A. Doug, I think it's a balance -- if you just yank Gronkowski, it could shatter his confidence for the rest of the season and potentially affect his development. I think we've seen that a bit at cornerback with Darius Butler and I don't think that's the best approach. Another factor is that it was the first time Gronkowski has run into those problems. On Hernandez, he really is on the field for most every snap, playing more than any tight end or receiver. So I don't see it as Gronkowski necessarily replacing Hernandez in these situations; they were on the field together a lot.

Q. Hello Mike, ugly game. The preseason loss of Ty Warren was painfully on display Sunday. What can the Pats do the rest of the way to improve their D-line play? Brandon Deadrick and Myron Pryor do not appear to be the answer, and Gerard Warren and Ron Brace have been inconsistent. Also, does the offense have enough game-changing playmakers? -- Stephen (Denver, Colo.)

A. Stephen, the defensive line had a tough day, no doubt about it. But this is where I think some big-picture perspective is important -- that unit has been pretty good this year. Late last month, I read a story in the Boston Globe about how the different alignments along the defensive line have sparked the team. So I think this is one of those cases where you say, "They were pushed around in Cleveland, but that has been the exception more than the norm." As for the offense, I think they miss the presence of Randy Moss and are still finding what works for them on a consistent basis. They need more from their outside receivers, but there are flashes that show this unit that can score points and win games. Those flashes need to become more consistent.

Q. Mike, since Moss' departure, some have pointed to Brandon Tate as taking his place in the deep passing game. I have yet to see a single deep ball sent his way since Randy left. What kind of routes is the Patriots' wide receiver running? I cannot remember seeing so many times where Brady sits in the pocket for 5 or more seconds and can't find anyone open as we've seen the last few weeks. Is it a lack of trust with Tate keeping him from throwing it up like he used to do with Moss once or twice a game? -- Mike Worden (Colorado Springs, Colo.)

A. Mike, the Patriots did have the 65-yard catch-and-run deep pass to Tate in the Vikings game, which came on a broken play. But otherwise, I haven't seen the big-strike shots down the field to Tate either. I think they would benefit from putting one in the plan, for sure. I agree on the second part of the question, as this was something that stood out to me on Sunday -- Brady had time, but pass-catchers were well covered. He was throwing into very tight windows, if there was a window at all. I wrote it down in my notebook: "Patriots not getting open consistently enough, not winning enough one-on-one matchups down the field."

Q. Mike, from where I sit, Tom Brady doesn't seem to have control of the offense. He is standing around waiting for plays to develop and taking too long. He doesn't seem to know where his receivers are and his accuracy is not typical Brady. Am I wrong? Not feeling confident in the offense. -- Topher (Vermont)

A. I think Brady has control of the offense from a knowledge and command perspective, but I don't think he was on his game Sunday in Cleveland -- and there have been other times this season where it's been the same. Brady's trademark is his accuracy and decision-making and those have been inconsistent from my view. At the same time, thinking solely of Sunday, I didn't see pass-catchers getting open consistently enough. After a performance like this, and when factoring in some of the offensive struggles of late and matchups ahead, I think the offensive coaches will consider mixing up some of their packages and trying some new things (e.g. a four-receiver set).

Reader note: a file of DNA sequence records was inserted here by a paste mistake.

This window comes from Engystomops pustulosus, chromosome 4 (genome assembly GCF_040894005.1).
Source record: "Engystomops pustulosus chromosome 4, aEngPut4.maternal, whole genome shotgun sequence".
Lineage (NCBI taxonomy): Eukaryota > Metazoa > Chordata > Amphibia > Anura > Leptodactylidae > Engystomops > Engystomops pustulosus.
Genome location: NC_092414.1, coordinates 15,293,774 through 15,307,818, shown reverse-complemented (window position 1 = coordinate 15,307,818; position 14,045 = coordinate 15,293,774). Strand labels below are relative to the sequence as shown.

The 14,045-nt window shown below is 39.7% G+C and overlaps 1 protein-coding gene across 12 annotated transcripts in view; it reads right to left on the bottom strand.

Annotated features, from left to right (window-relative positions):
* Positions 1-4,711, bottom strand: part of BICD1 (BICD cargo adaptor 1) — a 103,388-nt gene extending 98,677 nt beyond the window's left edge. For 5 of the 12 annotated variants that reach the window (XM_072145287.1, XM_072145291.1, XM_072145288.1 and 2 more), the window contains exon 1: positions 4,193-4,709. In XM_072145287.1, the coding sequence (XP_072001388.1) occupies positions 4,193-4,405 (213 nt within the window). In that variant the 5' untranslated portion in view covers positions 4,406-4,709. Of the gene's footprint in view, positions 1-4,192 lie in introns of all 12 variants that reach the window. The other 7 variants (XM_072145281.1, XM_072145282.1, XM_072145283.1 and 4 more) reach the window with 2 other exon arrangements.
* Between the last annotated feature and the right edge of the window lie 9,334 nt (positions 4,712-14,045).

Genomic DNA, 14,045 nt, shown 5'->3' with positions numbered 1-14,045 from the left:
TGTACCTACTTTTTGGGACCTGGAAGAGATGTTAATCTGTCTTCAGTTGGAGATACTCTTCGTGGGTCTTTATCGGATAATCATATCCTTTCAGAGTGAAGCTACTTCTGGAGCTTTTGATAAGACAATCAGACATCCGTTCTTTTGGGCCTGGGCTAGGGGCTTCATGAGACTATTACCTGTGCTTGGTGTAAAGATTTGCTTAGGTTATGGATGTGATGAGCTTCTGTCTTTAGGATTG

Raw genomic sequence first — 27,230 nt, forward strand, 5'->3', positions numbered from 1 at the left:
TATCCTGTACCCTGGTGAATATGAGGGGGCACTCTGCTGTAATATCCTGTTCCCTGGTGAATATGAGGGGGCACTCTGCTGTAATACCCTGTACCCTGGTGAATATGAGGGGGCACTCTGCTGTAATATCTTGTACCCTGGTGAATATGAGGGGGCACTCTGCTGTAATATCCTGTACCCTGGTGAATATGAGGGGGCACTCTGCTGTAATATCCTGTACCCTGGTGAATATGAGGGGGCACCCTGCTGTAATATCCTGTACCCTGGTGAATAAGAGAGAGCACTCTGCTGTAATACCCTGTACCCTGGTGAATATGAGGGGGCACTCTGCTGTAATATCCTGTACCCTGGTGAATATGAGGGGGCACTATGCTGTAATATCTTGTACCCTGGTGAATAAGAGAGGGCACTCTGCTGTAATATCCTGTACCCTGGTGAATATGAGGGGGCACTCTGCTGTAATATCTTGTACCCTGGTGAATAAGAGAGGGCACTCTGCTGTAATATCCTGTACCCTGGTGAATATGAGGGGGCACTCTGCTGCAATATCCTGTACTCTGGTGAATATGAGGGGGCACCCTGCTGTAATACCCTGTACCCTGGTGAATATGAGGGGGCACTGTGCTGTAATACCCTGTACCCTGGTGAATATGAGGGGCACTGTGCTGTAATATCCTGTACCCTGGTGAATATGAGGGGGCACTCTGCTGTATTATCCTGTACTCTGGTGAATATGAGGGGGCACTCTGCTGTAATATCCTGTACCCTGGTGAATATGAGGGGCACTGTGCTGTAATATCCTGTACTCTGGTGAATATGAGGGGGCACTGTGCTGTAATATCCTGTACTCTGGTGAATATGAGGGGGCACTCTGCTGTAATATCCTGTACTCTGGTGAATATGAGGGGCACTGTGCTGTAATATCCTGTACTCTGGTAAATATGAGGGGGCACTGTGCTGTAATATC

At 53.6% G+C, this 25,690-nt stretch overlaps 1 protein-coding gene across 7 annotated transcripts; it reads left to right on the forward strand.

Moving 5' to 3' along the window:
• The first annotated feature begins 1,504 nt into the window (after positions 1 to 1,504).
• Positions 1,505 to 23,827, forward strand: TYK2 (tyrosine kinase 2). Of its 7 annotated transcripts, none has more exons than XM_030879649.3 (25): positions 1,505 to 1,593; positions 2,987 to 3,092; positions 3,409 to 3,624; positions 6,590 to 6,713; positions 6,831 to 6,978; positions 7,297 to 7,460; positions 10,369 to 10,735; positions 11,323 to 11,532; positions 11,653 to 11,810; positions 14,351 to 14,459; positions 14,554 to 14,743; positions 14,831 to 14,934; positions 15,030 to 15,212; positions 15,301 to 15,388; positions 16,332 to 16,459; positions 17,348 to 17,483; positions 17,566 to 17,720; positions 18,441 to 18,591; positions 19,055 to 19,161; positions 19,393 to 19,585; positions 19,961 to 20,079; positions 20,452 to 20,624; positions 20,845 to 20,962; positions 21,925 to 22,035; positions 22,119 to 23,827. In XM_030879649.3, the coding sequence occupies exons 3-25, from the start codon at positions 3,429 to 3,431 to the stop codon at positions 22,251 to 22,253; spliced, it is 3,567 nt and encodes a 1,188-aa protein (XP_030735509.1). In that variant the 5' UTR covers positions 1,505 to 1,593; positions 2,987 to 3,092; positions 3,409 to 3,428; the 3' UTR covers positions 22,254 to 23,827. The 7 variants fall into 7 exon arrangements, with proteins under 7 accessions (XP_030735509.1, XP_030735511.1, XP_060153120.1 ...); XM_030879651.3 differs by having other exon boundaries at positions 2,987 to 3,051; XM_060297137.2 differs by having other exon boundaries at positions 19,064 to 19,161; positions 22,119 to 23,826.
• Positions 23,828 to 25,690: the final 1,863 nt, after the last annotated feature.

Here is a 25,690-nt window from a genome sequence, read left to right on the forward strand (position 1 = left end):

Q. Mike, reading some quotes from Joe Thomas and some other Browns, they said they knew this game was bigger than others because of the bad blood between their coaches and the Patriots. I understand the feud with Eric Mangini, but what's the deal with the other ex-Pats coaches? Didn't they leave by their own choice? -- Decker (Clinton, Mass.)

A. Decker, I don't think it was necessarily about bad blood for those Browns coaches with Patriots ties. I saw Browns offensive coordinator Brian Daboll, the former Patriots receivers coach, seek out Bill Belichick and give him an embrace after the game. Outside of Mangini, who I feel burned his bridge with Belichick by recruiting coaches while still on the New England staff and with the "Spygate" episode, I think those other coaches realize how hard it is to beat a Belichick-coached team, because they were part of a Belichick staff and they know how well the Patriots prepare and how competitive they are. Maybe I'm naïve on that one, but that's the way I view it.

Q. Mike, is special teams coaching an area of concern for this team? In recent weeks we've seen long snapper Jake Ingram struggle with consistency issues, an inability to recover an onside kick vs. the Chargers and now confusion on a muffed kick return. Imperfect player execution on the field is one thing, lack preparation for the unexpected is another. Your thoughts? -- Taylor (Bristol, R.I.)

A. Taylor, after a hot start, I think the Patriots' special teams have been outplayed and outcoached the last three games -- at San Diego, vs. Minnesota, at Cleveland. This was one of the stronger areas of the team before the bye week and they need to get that edge back. I think you are right on with this one.